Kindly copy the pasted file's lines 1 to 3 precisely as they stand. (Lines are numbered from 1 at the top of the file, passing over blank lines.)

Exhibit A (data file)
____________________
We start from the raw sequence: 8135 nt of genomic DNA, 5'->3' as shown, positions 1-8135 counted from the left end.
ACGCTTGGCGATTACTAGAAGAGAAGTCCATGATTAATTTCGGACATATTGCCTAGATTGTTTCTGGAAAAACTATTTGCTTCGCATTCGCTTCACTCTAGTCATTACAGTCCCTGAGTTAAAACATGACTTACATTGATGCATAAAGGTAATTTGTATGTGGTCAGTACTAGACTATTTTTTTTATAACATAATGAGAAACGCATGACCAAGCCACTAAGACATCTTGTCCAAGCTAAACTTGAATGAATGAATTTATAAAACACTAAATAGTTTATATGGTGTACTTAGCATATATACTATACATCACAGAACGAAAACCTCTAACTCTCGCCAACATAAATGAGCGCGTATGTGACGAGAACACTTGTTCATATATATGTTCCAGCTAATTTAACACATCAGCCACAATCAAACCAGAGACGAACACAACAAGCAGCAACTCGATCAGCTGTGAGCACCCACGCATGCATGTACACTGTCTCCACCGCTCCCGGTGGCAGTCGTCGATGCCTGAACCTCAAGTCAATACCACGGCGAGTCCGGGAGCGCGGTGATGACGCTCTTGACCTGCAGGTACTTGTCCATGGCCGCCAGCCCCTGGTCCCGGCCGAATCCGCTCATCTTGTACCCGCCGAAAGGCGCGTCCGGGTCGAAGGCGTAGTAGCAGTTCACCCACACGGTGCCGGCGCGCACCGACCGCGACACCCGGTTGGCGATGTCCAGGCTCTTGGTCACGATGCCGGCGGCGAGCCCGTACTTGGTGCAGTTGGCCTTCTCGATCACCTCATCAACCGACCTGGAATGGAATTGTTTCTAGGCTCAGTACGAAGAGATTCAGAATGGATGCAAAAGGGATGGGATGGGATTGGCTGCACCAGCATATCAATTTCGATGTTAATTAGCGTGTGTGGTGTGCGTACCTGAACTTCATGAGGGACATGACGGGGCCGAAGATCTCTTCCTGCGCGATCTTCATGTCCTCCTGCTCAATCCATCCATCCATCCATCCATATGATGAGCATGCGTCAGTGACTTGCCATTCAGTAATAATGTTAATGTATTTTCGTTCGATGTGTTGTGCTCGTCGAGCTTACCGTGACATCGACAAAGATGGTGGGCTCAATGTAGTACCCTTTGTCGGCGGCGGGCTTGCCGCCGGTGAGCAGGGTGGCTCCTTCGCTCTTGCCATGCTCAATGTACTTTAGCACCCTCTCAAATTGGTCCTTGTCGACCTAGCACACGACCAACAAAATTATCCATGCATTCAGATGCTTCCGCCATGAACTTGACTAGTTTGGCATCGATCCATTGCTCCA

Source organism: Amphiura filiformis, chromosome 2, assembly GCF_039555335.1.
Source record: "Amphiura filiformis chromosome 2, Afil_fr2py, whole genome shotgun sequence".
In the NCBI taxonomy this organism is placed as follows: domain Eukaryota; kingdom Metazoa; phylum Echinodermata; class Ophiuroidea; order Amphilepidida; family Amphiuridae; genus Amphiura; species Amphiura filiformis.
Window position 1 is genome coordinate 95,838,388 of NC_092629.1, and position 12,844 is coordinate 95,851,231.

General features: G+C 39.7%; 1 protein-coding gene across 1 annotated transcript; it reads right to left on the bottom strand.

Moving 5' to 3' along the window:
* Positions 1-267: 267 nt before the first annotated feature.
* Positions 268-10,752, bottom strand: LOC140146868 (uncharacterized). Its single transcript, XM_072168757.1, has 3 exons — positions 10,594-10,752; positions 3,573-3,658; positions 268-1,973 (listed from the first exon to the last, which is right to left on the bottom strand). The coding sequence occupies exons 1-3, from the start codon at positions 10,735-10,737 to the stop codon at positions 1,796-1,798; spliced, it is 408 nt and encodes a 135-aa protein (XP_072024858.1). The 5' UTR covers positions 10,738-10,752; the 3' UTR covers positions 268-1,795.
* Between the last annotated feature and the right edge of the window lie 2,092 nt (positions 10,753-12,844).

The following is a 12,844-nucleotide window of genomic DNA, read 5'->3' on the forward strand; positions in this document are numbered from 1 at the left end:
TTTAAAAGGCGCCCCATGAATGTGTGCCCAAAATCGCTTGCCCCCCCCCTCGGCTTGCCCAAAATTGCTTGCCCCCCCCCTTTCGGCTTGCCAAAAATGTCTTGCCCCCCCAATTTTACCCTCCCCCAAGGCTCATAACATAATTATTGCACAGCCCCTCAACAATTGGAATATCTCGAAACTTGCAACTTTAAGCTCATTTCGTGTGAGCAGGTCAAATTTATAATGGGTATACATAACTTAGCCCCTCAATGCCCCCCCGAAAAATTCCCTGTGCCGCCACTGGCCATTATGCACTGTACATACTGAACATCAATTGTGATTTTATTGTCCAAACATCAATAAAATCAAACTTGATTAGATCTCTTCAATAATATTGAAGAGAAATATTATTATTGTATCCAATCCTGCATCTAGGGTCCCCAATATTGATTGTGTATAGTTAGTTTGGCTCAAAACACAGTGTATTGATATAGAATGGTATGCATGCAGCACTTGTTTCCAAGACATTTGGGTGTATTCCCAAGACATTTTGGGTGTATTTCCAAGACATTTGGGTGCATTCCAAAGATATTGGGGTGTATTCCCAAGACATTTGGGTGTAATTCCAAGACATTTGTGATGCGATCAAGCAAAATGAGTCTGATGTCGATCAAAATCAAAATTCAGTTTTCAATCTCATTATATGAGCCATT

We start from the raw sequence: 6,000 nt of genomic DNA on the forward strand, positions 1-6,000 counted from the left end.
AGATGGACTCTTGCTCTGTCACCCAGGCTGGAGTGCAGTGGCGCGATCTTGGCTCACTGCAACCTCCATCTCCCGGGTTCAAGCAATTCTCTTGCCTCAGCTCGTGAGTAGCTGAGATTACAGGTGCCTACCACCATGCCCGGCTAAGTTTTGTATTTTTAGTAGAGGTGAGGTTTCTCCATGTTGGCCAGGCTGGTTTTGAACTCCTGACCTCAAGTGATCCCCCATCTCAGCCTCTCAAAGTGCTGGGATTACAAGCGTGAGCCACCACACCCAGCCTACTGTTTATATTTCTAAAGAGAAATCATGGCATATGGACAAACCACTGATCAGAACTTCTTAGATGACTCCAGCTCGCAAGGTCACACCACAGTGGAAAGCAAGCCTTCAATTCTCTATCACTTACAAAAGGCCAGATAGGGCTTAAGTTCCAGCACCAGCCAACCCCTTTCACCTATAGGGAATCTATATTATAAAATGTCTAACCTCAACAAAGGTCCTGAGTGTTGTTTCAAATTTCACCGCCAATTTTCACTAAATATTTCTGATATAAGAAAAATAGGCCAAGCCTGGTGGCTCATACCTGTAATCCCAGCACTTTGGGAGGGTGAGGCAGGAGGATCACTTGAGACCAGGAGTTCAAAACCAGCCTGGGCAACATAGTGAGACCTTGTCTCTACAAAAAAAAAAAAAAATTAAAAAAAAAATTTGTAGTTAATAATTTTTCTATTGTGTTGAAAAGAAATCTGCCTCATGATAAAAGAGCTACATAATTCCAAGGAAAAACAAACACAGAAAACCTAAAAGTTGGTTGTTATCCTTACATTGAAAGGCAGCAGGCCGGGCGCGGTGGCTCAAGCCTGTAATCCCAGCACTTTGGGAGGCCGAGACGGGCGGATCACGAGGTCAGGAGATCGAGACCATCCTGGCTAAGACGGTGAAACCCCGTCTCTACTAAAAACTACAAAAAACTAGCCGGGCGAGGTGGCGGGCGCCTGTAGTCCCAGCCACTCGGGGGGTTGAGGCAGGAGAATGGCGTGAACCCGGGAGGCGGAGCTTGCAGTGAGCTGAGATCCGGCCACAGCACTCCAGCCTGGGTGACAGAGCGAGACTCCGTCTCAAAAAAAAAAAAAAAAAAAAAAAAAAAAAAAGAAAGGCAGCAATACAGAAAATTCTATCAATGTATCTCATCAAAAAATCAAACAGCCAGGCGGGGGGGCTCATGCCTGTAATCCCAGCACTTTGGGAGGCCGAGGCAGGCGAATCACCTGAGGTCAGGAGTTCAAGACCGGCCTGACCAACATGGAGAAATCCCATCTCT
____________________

We start from the raw sequence: 8135 nt of genomic DNA, 5'->3' as shown, positions 1-8135 counted from the left end.
ACGCTTGGCGATTACTAGAAGAGAAGTCCATGATTAATTTCGGACATATTGCCTAGATTGTTTCTGGAAAAACTATTTGCTTCGCATTCGCTTCACTCTAGTCATTACAGTCCCTGAGTTAAAACATGACTTACATTGATGCATAAAGGTAATTTGTATGTGGTCAGTACTAGACTATTTTTTTTATAACATAATGAGAAACGCATGACCAAGCCACTAAGACATCTTGTCCAAGCTAAACTTGAATGAATGAATTTATAAAACACTAAATAGTTTATATGGTGTACTTAGCATATATACTATACATCACAGAACGAAAACCTCTAACTCTCGCCAACATAAATGAGCGCGTATGTGACGAGAACACTTGTTCATATATATGTTCCAGCTAATTTAACACATCAGCCACAATCAAACCAGAGACGAACACAACAAGCAGCAACTCGATCAGCTGTGAGCACCCACGCATGCATGTACACTGTCTCCACCGCTCCCGGTGGCAGTCGTCGATGCCTGAACCTCAAGTCAATACCACGGCGAGTCCGGGAGCGCGGTGATGACGCTCTTGACCTGCAGGTACTTGTCCATGGCCGCCAGCCCCTGGTCCCGGCCGAATCCGCTCATCTTGTACCCGCCGAAAGGCGCGTCCGGGTCGAAGGCGTAGTAGCAGTTCACCCACACGGTGCCGGCGCGCACCGACCGCGACACCCGGTTGGCGATGTCCAGGCTCTTGGTCACGATGCCGGCGGCGAGCCCGTACTTGGTGCAGTTGGCCTTCTCGATCACCTCATCAACCGACCTGGAATGGAATTGTTTCTAGGCTCAGTACGAAGAGATTCAGAATGGATGCAAAAGGGATGGGATGGGATTGGCTGCACCAGCATATCAATTTCGATGTTAATTAGCGTGTGTGGTGTGCGTACCTGAACTTCATGAGGGACATGACGGGGCCGAAGATCTCTTCCTGCGCGATCTTCATGTCCTCCTGCTCAATCCATCCATCCATCCATCCATATGATGAGCATGCGTCAGTGACTTGCCATTCAGTAATAATGTTAATGTATTTTCGTTCGATGTGTTGTGCTCGTCGAGCTTACCGTGACATCGACAAAGATGGTGGGCTCAATGTAGTACCCTTTGTCGGCGGCGGGCTTGCCGCCGGTGAGCAGGGTGGCTCCTTCGCTCTTGCCATGCTCAATGTACTTTAGCACCCTCTCAAATTGGTCCTTGTCGACCTAGCACACGACCAACAAAATTATCCATGCATTCAGATGCTTCCGCCATGAACTTGACTAGTTTGGCATCGATCCATTGCTCCA

Source organism: Amphiura filiformis, chromosome 2, assembly GCF_039555335.1.